But then, the rest of the story. In a footnote, the court explained how this complaint followed on one voluntarily dismissed when the plaintiffs apparently recognized that diversity jurisdiction was lacking, leading to the Schmidt buyout so that the suit could be refiled. Specifically, at footnote 8, the court wrote:
The Court notes that the present case is not the first case to feature a dispute between these parties.  On September 27, 2016, these same plaintiffs filed suit against Landry in this Court asserting substantially the same claims as in the present case.  See Rankey et al. v. Landry, No. 16-14968, Dkt. 1 (E.D. La. 2016).  This first case was voluntarily dismissed by the plaintiffs on October 7, 2016-the same day that Schmidt sold his stake in HomeLife.  See id., Dkt. 11.  Schmidt represents to the Court that the dismissal of the first case was to permit “additional time” to “investigate the citizenship of the parties.” Case No. 16-15549, R. Doc. No. 43-1, ¶9.  Schmidt stretches the term “investigate” to its breaking point: Schmidt did not want time to “investigate the citizenship of the parties,” but rather wanted time to refile the case after changing HomeLife’s citizenship.  By first selling off his interest in HomeLife and then refiling the case, Schmidt created the complete diversity that – it is now obvious – was lacking in the first case.  While Schmidt and HomeLife should have been more forthright with the Court, current law permitted them to act as they did.  See Grupo Dataflux v. Atlas Global Group, L.P., 541 U.S. 567, 581 (2004).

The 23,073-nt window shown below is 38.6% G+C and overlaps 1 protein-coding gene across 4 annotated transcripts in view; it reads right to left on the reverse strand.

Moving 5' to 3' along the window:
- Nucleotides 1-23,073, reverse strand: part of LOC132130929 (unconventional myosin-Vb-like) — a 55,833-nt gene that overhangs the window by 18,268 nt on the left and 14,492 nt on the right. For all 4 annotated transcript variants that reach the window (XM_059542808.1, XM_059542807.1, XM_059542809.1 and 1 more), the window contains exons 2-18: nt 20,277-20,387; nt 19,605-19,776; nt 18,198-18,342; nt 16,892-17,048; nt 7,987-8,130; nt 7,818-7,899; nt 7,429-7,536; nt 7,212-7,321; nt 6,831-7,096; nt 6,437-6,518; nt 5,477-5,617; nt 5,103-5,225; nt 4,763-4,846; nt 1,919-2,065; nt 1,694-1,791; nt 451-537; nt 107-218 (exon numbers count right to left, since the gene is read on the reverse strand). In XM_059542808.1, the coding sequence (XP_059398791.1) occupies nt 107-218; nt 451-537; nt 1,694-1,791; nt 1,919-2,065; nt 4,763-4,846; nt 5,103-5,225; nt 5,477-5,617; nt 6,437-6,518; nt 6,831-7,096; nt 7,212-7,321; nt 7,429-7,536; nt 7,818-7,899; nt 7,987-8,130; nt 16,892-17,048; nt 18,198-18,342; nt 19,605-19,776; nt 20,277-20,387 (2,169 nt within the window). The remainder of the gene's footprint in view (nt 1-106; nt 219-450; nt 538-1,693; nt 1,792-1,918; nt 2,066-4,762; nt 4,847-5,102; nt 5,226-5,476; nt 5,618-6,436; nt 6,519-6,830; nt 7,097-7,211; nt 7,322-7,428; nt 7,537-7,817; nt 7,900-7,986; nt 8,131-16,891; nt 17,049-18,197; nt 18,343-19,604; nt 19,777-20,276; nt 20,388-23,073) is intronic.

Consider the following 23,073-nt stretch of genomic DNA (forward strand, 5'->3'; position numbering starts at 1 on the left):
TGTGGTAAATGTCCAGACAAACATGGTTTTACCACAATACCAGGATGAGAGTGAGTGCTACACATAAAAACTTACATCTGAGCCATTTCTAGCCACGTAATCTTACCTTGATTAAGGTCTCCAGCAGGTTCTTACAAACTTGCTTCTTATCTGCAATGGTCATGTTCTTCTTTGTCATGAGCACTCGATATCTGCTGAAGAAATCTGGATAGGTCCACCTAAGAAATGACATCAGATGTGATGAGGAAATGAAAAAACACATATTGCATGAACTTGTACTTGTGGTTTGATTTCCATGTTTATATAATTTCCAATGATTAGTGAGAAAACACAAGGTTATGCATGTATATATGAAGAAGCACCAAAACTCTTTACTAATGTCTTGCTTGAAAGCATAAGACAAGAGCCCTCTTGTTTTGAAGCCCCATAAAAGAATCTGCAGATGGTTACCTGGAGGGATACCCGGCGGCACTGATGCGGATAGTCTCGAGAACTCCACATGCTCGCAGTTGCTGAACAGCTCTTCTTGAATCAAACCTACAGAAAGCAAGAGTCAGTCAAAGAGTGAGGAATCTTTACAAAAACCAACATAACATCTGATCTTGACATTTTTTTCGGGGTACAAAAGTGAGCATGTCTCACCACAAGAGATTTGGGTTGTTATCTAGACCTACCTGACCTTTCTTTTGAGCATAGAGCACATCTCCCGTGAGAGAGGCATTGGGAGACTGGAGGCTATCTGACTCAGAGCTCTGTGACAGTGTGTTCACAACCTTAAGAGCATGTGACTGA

Monday, August 14, 2017

Securitization Trust has Citizenship of the Trustee, and not the Certificate Holders, for Purposes of Diversity Jurisdiction


Securitization Trust has Citizenship of the Trustee, and not the Certificate Holders, for Purposes of Diversity Jurisdiction

      In a recent decision out of Texas, it was necessary that the court characterize a securitization trust as either a traditional trust or a business trust in order to determine whether diversity jurisdiction existed. In this instance, based upon the characteristics of this particular trust, it was found to be a traditional trust. On that basis, it was afforded the citizenship of only its trustee. DHI Holdings, LP v. Mortgageit, Inc., Civ. Act. No. H-17-0960, 2017 WL 3116152 (S.D. Texas July 21, 2017).
      The court characterized the question as follows:
The motion to remand presents a narrow issue.  One of the defendants in the case is US Bank, as trustee of the Terwin Mortgage Trust 2006-3 Asset-Backed Certificates, Series 2006-3 (referred to in the briefs, and this opinion, as the “2006-3 Trust” or the “Trust”). The issue is whether US Bank as trustee, or instead the 2006-3 Trust itself, is the real party in interest in the suit.  If US Bank is the real party in interest, the court looks only to US Bank’s Ohio citizenship, and there is complete diversity.  If it is not, the court must look to the citizenship of all of the Trust’s member certificate holders.  Because there is no record evidence of the certificate holders’ citizenship, the presumption against jurisdiction requires remand if the trust itself is the real party in interest.